Following a trial in the Special Criminal Court the appellants were convicted of possession of an explosive substance contrary to s. 4 of the Explosives Substance Act 1883, as amended by s. 15(4) of the Offences Against the State Act 1998. The trial took place between the 29th November, 2011 and the 24th February, 2012. On the 9th March, 2012, each appellant was sentenced to eight and a half years imprisonment. Later, on the 27th July, 2012, both appellants were admitted to bail.

2

A very large number of grounds of appeal have been identified. In summary these raise issues as to the decision of the Special Criminal Court to admit into evidence material seized on foot of a s. 29 Offences Against the State Act warrant.

3

There is a stand alone ground in that respect arising from the refusal of the Special Criminal Court to allow defence counsel to address the court on the significance of theDamache case which had recently been delivered. The court will turn to that issue momentarily.

4

There were also challenges to the entry onto the premises pursuant to s. 6 of the Criminal Law Act 1997. A number of arguments are addressed to that issue and in essence the case made was:

(i) That the court erred in holding that it was open to the gardaí to arrest for a scheduled offence under s. 30 of the Offences Against the State Act, when initial entry was purportedly affected under s. 6 of the Criminal Law Act 1997.

(ii) There were issues raised in relation to arrest and detention. The position of the appellant Mr. McKevitt is differentiated somewhat in that he claimed to have been assaulted by gardaí during the course of the operation.

(iii) There are...

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5 cases
  • K.R.A. v The Minister for Justice and Equality
    • Ireland
    • High Court
    • 12 May 2016
    ...to the court's attention. If there is a significant change in circumstances, such as an intervening legal development ( D.P.P. v. Murphy [2015] IECA 300 (Court of Appeal, Birmingham J, 5th November, 2015), the party may also seek to re-open the hearing. The categories in which this can be d......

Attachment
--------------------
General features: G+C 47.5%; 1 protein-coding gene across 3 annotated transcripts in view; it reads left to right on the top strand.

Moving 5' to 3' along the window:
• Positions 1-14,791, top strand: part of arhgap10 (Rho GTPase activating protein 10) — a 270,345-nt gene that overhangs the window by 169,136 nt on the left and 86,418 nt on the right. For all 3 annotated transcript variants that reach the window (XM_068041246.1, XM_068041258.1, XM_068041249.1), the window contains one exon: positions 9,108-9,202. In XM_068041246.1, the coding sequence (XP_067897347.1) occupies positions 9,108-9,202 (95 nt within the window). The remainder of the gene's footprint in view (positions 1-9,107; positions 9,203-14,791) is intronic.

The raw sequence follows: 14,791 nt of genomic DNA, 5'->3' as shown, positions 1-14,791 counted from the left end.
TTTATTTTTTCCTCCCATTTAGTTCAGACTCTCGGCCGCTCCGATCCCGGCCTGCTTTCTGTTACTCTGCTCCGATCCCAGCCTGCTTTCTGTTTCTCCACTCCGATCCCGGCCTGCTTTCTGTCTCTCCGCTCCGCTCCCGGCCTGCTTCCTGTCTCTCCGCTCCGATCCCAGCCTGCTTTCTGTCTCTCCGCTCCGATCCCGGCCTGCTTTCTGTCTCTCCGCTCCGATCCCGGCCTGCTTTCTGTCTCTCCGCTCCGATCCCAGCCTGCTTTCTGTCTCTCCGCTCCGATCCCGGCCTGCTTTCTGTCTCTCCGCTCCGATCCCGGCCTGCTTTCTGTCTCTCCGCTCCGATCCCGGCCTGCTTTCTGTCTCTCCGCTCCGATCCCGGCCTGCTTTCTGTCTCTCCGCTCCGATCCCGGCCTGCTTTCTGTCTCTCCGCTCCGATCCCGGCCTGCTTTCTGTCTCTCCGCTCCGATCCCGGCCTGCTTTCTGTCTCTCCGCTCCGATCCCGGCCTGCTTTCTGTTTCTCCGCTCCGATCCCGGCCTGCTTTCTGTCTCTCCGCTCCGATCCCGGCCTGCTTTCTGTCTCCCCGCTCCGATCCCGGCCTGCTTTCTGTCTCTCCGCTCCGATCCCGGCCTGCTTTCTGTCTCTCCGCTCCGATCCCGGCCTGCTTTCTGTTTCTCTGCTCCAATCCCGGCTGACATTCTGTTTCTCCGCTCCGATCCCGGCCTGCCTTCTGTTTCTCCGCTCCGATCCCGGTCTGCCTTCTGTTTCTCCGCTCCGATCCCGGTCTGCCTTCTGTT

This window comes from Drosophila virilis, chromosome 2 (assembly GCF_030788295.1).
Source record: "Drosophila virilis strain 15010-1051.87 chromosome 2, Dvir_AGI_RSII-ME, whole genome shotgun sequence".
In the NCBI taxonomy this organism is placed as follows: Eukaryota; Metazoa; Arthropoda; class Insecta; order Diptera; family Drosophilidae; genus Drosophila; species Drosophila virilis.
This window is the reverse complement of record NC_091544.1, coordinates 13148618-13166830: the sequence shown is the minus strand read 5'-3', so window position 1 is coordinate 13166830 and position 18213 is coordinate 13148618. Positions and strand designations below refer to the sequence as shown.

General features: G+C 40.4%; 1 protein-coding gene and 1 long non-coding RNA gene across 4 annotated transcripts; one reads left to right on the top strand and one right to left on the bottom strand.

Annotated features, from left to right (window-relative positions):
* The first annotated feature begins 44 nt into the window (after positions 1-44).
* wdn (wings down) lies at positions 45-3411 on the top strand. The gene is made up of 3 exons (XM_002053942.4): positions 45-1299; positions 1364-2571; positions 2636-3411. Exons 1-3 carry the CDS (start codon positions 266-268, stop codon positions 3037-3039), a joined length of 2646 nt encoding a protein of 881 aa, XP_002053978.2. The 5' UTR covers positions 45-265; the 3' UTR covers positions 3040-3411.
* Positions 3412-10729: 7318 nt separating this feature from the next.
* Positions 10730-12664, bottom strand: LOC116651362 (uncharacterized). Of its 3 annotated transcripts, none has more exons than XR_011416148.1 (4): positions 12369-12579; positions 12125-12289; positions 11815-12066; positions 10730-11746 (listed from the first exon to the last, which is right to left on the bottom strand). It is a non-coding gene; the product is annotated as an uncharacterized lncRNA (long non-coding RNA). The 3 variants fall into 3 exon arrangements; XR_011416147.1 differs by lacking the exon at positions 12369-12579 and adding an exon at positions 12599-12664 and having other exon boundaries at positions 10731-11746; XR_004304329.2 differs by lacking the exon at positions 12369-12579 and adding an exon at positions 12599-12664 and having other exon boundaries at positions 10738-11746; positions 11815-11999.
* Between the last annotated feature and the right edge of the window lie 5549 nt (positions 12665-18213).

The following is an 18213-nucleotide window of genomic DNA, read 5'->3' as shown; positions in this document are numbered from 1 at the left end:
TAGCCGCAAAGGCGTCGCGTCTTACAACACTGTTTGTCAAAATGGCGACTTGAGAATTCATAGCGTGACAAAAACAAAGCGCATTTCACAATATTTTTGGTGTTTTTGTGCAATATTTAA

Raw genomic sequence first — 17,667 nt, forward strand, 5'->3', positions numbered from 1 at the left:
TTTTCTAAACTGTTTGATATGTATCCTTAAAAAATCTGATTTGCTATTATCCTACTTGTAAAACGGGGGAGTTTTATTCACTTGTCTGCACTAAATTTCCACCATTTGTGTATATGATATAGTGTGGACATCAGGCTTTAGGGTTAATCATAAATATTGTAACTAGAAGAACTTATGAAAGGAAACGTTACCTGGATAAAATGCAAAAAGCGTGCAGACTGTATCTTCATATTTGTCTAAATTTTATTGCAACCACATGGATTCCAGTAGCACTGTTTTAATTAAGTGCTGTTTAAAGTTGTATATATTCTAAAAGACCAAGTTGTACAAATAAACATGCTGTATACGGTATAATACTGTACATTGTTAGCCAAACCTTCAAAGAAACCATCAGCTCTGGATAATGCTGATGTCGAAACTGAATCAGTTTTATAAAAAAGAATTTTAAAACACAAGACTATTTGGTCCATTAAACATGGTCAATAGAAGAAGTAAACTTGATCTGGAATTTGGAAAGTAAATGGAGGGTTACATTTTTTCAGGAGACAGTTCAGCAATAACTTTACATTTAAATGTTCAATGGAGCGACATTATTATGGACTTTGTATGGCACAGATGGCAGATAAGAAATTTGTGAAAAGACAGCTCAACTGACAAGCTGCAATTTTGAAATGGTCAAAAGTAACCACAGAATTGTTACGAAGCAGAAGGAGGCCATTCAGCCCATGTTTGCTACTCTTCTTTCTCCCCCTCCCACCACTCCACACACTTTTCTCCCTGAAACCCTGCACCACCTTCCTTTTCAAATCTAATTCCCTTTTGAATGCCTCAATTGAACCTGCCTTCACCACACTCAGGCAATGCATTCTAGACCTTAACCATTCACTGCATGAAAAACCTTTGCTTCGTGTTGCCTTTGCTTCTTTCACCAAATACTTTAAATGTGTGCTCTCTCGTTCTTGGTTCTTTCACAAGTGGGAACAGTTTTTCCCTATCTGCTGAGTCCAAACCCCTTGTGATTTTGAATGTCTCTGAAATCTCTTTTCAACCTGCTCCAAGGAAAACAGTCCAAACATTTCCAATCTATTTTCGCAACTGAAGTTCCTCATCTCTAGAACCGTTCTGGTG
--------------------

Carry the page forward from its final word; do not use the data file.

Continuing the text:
• KRA [No 4] v Minister for Justice and Equality
    • Ireland
    • High Court
    • 28 November 2016
    ...reserved but prior to the giving of judgment (a course of action supported in similar circumstances by Birmingham J. in D.P.P. v. Murphy [2015] IECA 300 (Court of Appeal, 5th November, 2015). 22 Nonetheless, I must afford priority to the P.O. decision by the Supreme Court, as well as givin......
  • W.T. v Minister for Justice and Equality
    • Ireland
    • High Court
    • 15 February 2016
    ...happens, the parties may spontaneously wish to bring additional matters to the attention of the court. In The People (D.P.P.) v. Murphy [2015] IECA 300 (Court of Appeal, Birmingham J, 6 November 2015), it was recently held that the Special Criminal Court should have halted its deliberations......
  • DPP v Flaherty
    • Ireland
    • Supreme Court
    • 14 February 2020
    ...5 The applicant was convicted following his retrial ordered by the Court of Appeal in an ex tempore judgment, The People (DPP) v. Murphy [2015] IECA 300 (Birmingham P., Sheehan and Edwards JJ.), which quashed the previous convictions of the applicant and his co-accused on the ground that th......
  • Request a trial to view additional results